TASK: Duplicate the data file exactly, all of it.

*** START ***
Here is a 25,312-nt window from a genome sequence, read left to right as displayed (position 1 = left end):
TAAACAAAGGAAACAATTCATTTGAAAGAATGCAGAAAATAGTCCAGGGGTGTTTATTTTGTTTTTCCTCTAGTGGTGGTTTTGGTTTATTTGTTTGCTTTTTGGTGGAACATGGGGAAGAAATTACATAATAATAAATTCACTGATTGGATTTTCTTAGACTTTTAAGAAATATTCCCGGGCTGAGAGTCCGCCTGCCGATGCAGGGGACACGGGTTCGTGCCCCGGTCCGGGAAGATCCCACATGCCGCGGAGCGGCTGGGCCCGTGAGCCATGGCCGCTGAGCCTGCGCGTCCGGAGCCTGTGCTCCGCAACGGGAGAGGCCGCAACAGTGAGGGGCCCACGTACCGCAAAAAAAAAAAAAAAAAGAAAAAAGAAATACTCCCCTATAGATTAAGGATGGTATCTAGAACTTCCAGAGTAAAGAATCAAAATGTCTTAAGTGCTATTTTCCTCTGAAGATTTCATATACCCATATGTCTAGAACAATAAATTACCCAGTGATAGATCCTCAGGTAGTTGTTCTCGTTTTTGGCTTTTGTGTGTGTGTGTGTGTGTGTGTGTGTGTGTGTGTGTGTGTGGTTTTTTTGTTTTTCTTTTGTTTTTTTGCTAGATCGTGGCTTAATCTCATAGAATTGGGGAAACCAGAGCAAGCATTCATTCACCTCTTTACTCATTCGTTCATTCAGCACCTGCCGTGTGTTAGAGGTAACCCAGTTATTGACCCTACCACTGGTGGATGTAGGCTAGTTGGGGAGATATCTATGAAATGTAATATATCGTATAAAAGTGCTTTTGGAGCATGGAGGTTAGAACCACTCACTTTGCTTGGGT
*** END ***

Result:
Here is a 25,312-nt window from a genome sequence, read left to right as displayed (position 1 = left end):
TAAACAAAGGAAACAATTCATTTGAAAGAATGCAGAAAATAGTCCAGGGGTGTTTATTTTGTTTTTCCTCTAGTGGTGGTTTTGGTTTATTTGTTTGCTTTTTGGTGGAACATGGGGAAGAAATTACATAATAATAAATTCACTGATTGGATTTTCTTAGACTTTTAAGAAATATTCCCGGGCTGAGAGTCCGCCTGCCGATGCAGGGGACACGGGTTCGTGCCCCGGTCCGGGAAGATCCCACATGCCGCGGAGCGGCTGGGCCCGTGAGCCATGGCCGCTGAGCCTGCGCGTCCGGAGCCTGTGCTCCGCAACGGGAGAGGCCGCAACAGTGAGGGGCCCACGTACCGCAAAAAAAAAAAAAAAAAGAAAAAAGAAATACTCCCCTATAGATTAAGGATGGTATCTAGAACTTCCAGAGTAAAGAATCAAAATGTCTTAAGTGCTATTTTCCTCTGAAGATTTCATATACCCATATGTCTAGAACAATAAATTACCCAGTGATAGATCCTCAGGTAGTTGTTCTCGTTTTTGGCTTTTGTGTGTGTGTGTGTGTGTGTGTGTGTGTGTGTGTGTGTGTGGTTTTTTTGTTTTTCTTTTGTTTTTTTGCTAGATCGTGGCTTAATCTCATAGAATTGGGGAAACCAGAGCAAGCATTCATTCACCTCTTTACTCATTCGTTCATTCAGCACCTGCCGTGTGTTAGAGGTAACCCAGTTATTGACCCTACCACTGGTGGATGTAGGCTAGTTGGGGAGATATCTATGAAATGTAATATATCGTATAAAAGTGCTTTTGGAGCATGGAGGTTAGAACCACTCACTTTGCTTGGGT